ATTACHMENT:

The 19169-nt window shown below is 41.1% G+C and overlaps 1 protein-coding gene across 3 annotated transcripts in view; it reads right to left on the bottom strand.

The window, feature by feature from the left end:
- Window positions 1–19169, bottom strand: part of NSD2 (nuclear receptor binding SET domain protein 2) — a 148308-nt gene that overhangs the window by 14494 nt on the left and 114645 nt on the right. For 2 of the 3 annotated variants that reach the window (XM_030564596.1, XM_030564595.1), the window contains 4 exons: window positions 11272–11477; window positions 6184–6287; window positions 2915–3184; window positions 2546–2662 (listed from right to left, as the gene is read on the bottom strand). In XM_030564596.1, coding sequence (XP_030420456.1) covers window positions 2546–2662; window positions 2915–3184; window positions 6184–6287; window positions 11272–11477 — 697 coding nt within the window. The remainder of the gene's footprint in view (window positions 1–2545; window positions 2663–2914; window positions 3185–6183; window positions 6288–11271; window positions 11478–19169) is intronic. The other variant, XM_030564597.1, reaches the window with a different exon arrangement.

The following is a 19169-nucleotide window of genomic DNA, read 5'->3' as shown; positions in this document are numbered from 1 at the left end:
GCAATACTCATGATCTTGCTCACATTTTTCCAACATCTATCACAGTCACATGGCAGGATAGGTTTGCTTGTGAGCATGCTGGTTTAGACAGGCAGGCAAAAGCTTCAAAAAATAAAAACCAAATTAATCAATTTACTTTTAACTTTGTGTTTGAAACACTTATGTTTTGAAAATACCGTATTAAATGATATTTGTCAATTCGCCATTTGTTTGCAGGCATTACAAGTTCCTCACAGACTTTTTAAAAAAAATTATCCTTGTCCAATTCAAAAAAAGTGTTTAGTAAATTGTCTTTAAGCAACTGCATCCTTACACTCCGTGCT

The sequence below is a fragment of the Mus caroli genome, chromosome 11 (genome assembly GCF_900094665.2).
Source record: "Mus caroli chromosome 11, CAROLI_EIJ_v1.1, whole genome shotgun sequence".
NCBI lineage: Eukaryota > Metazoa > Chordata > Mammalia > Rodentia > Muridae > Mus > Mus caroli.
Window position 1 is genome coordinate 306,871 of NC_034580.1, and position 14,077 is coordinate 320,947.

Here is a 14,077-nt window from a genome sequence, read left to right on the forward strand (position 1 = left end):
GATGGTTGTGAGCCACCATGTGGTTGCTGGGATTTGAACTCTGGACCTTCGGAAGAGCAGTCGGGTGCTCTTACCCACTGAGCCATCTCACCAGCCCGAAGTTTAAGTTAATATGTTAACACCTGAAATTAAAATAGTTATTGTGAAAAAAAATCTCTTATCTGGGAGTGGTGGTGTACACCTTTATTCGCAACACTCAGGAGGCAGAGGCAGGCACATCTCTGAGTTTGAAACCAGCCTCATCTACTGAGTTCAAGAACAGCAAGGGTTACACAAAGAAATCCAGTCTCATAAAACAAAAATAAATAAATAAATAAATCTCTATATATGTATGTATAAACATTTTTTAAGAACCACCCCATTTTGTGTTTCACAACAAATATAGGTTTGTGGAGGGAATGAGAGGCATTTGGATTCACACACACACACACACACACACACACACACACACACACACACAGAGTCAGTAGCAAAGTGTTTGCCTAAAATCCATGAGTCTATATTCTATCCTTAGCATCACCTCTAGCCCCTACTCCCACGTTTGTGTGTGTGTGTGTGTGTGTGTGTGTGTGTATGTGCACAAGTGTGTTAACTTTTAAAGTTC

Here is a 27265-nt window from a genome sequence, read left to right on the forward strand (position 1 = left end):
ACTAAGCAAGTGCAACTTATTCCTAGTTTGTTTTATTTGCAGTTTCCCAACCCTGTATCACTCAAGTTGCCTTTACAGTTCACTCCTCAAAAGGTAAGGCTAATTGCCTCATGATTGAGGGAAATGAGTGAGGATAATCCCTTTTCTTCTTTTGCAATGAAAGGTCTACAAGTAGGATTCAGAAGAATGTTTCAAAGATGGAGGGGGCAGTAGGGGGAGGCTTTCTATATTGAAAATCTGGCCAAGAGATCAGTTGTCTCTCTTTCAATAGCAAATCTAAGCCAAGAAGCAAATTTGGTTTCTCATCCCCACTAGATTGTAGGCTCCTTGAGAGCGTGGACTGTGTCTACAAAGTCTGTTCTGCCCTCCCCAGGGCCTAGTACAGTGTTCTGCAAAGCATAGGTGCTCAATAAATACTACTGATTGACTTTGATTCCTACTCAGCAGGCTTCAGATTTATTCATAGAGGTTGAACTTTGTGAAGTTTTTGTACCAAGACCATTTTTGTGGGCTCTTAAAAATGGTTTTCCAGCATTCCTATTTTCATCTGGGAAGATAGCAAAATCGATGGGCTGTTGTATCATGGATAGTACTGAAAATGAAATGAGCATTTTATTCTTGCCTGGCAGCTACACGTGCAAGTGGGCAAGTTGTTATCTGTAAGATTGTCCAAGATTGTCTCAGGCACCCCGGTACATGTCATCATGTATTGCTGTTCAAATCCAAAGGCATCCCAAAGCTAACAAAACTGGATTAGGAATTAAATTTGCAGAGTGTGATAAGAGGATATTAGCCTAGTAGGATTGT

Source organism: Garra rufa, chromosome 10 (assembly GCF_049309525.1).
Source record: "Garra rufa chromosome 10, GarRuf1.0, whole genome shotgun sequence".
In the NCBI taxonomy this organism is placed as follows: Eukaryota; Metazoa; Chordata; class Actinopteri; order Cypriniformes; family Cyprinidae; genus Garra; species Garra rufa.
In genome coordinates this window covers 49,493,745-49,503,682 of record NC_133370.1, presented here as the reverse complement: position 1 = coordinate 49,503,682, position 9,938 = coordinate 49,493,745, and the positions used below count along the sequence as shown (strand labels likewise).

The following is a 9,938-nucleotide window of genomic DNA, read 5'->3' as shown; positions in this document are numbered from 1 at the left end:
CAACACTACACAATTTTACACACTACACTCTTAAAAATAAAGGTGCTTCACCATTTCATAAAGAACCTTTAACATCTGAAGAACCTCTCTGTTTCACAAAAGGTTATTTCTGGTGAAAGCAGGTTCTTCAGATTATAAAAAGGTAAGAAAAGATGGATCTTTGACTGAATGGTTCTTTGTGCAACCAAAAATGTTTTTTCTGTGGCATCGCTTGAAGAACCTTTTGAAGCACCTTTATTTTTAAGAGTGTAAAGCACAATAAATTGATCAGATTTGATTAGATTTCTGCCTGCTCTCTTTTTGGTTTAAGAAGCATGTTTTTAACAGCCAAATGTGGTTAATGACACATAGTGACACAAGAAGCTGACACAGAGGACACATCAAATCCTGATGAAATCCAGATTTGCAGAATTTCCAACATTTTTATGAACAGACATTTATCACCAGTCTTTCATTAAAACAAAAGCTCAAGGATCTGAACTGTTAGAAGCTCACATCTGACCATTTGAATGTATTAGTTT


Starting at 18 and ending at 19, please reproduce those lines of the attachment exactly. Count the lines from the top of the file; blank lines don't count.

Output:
The following is a 9,938-nucleotide window of genomic DNA, read 5'->3' as shown; positions in this document are numbered from 1 at the left end:
CAACACTACACAATTTTACACACTACACTCTTAAAAATAAAGGTGCTTCACCATTTCATAAAGAACCTTTAACATCTGAAGAACCTCTCTGTTTCACAAAAGGTTATTTCTGGTGAAAGCAGGTTCTTCAGATTATAAAAAGGTAAGAAAAGATGGATCTTTGACTGAATGGTTCTTTGTGCAACCAAAAATGTTTTTTCTGTGGCATCGCTTGAAGAACCTTTTGAAGCACCTTTATTTTTAAGAGTGTAAAGCACAATAAATTGATCAGATTTGATTAGATTTCTGCCTGCTCTCTTTTTGGTTTAAGAAGCATGTTTTTAACAGCCAAATGTGGTTAATGACACATAGTGACACAAGAAGCTGACACAGAGGACACATCAAATCCTGATGAAATCCAGATTTGCAGAATTTCCAACATTTTTATGAACAGACATTTATCACCAGTCTTTCATTAAAACAAAAGCTCAAGGATCTGAACTGTTAGAAGCTCACATCTGACCATTTGAATGTATTAGTTT